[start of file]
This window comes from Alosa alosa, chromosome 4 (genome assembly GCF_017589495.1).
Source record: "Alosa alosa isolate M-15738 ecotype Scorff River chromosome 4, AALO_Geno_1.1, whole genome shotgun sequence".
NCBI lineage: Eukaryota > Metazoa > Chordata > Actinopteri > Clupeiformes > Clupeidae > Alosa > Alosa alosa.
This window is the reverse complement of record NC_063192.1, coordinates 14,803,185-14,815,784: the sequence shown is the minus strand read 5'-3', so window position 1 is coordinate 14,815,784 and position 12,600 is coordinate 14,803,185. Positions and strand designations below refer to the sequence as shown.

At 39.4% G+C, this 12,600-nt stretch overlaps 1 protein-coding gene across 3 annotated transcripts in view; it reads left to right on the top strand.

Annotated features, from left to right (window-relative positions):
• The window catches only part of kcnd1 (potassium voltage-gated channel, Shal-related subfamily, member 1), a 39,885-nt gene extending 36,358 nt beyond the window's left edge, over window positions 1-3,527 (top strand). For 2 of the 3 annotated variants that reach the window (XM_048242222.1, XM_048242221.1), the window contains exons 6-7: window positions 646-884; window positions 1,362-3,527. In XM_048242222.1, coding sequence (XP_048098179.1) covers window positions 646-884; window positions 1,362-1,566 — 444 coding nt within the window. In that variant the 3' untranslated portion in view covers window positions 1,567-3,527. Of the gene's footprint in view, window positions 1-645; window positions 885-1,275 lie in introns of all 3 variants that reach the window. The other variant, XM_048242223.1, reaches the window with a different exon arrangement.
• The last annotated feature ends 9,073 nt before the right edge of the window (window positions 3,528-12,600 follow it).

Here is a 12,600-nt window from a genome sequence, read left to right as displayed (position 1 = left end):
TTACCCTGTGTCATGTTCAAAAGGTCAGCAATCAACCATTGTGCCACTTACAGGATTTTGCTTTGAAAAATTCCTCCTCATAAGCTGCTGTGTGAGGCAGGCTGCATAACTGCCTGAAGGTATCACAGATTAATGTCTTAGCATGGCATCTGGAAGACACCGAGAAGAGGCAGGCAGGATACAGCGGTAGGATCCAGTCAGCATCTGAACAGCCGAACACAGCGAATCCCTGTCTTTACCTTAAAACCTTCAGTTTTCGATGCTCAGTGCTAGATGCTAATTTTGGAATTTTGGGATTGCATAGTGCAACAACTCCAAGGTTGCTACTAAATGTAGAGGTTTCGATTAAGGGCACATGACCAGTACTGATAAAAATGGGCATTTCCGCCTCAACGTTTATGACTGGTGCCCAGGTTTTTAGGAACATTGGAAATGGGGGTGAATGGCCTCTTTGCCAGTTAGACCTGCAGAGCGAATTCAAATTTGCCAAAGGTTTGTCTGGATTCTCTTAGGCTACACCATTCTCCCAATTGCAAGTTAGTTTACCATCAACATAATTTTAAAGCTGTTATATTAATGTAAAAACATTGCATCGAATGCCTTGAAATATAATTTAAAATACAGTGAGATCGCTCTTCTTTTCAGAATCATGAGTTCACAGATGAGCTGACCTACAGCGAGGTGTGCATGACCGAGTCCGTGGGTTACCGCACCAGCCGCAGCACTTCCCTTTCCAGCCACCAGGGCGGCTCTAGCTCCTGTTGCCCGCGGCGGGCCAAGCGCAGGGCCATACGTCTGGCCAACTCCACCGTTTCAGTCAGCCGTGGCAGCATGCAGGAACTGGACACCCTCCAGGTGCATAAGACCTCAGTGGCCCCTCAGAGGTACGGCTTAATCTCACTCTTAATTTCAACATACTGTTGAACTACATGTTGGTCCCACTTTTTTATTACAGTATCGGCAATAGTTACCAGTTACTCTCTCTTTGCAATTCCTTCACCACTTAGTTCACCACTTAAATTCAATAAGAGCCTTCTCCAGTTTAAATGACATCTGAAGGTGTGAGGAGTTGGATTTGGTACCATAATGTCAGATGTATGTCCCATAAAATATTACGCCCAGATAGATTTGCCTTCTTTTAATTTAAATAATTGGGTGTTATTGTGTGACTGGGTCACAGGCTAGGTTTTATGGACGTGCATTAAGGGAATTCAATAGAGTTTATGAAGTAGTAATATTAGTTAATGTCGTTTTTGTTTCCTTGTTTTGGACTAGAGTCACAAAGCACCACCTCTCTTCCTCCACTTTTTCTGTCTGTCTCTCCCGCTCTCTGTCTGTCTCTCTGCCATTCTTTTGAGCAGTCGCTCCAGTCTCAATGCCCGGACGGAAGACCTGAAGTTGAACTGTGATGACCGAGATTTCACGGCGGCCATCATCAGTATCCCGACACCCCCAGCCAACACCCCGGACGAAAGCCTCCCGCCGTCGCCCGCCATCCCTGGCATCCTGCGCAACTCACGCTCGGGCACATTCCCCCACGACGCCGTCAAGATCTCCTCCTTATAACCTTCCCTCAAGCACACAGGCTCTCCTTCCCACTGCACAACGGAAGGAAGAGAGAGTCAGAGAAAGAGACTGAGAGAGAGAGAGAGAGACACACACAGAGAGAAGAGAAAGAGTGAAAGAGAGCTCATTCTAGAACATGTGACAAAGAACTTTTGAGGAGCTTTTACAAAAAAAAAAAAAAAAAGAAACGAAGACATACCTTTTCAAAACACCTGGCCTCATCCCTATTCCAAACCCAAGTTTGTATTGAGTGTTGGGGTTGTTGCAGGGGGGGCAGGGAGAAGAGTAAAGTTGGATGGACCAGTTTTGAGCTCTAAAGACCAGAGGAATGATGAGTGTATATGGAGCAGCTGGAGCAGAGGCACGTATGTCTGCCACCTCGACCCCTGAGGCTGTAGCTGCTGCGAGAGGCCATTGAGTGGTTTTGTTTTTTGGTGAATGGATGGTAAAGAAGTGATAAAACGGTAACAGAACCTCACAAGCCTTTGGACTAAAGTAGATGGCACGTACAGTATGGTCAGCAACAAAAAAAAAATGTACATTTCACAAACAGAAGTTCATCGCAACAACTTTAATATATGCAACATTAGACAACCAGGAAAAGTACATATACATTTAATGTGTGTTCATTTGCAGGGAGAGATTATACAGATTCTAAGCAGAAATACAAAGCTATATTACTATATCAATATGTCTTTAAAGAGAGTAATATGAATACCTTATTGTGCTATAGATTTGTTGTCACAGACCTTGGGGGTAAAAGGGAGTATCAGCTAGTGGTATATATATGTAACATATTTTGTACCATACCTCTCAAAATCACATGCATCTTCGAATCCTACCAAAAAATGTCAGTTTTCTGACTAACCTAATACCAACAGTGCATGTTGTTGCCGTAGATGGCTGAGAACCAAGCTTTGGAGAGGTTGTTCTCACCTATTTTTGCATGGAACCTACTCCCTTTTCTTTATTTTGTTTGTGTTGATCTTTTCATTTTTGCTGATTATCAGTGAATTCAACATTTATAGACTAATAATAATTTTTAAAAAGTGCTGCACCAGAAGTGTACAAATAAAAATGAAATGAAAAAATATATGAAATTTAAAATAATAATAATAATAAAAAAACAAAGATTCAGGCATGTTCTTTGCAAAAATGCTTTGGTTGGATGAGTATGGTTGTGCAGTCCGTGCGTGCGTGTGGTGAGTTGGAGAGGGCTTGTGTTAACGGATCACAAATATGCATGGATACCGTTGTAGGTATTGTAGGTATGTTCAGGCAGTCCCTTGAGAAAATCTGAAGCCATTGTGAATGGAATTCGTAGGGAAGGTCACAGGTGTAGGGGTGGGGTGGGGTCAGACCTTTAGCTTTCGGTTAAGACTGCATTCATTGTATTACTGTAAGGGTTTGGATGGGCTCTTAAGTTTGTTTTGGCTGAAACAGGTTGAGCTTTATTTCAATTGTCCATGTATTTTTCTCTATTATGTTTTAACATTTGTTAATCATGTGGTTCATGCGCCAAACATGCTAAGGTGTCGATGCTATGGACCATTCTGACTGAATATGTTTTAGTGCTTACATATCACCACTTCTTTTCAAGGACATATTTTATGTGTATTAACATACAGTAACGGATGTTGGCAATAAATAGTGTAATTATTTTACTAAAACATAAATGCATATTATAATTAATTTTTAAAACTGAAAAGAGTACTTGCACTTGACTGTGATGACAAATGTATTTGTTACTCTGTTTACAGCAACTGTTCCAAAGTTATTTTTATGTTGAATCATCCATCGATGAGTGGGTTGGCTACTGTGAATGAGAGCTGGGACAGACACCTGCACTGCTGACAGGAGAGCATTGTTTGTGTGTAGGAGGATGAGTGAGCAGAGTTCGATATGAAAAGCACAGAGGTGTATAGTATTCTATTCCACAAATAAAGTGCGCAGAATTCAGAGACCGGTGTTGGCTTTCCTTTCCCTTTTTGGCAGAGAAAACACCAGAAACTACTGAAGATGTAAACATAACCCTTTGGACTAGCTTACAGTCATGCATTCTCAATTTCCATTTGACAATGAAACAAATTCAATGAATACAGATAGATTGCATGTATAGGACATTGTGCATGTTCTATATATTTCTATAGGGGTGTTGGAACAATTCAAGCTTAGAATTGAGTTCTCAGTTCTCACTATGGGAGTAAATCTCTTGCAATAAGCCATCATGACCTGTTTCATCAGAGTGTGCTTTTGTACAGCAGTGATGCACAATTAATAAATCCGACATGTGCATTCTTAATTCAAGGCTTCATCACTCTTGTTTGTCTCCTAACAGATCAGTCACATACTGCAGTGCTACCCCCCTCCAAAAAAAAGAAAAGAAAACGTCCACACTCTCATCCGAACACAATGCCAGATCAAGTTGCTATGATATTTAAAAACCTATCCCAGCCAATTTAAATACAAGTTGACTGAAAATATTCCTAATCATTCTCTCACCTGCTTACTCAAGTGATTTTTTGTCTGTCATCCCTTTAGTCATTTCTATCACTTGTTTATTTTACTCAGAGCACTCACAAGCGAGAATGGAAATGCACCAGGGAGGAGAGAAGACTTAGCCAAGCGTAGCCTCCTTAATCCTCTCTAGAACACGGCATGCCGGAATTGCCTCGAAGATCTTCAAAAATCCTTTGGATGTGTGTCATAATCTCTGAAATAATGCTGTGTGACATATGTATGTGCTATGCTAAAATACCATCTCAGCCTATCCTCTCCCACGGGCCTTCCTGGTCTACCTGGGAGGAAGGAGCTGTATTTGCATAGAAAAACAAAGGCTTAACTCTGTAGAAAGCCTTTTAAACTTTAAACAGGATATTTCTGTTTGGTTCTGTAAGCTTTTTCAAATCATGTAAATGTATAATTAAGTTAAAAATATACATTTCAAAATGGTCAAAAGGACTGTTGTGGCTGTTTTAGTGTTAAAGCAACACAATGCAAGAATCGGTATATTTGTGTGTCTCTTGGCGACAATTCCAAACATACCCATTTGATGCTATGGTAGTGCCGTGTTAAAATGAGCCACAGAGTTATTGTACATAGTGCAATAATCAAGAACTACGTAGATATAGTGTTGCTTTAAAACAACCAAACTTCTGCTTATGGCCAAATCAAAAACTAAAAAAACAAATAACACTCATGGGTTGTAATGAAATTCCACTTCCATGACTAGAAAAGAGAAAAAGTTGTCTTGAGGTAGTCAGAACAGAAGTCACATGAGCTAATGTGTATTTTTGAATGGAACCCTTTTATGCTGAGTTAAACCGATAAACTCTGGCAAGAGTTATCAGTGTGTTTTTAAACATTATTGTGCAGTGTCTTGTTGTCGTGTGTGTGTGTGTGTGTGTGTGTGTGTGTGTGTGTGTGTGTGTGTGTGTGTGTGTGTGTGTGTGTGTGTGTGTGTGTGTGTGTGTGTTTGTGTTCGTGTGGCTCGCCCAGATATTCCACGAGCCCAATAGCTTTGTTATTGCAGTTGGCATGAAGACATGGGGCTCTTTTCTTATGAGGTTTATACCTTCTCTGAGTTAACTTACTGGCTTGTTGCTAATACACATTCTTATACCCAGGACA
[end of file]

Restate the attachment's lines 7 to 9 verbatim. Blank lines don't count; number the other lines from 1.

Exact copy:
• The window catches only part of kcnd1 (potassium voltage-gated channel, Shal-related subfamily, member 1), a 39,885-nt gene extending 36,358 nt beyond the window's left edge, over window positions 1-3,527 (top strand). For 2 of the 3 annotated variants that reach the window (XM_048242222.1, XM_048242221.1), the window contains exons 6-7: window positions 646-884; window positions 1,362-3,527. In XM_048242222.1, coding sequence (XP_048098179.1) covers window positions 646-884; window positions 1,362-1,566 — 444 coding nt within the window. In that variant the 3' untranslated portion in view covers window positions 1,567-3,527. Of the gene's footprint in view, window positions 1-645; window positions 885-1,275 lie in introns of all 3 variants that reach the window. The other variant, XM_048242223.1, reaches the window with a different exon arrangement.
• The last annotated feature ends 9,073 nt before the right edge of the window (window positions 3,528-12,600 follow it).

Here is a 12,600-nt window from a genome sequence, read left to right as displayed (position 1 = left end):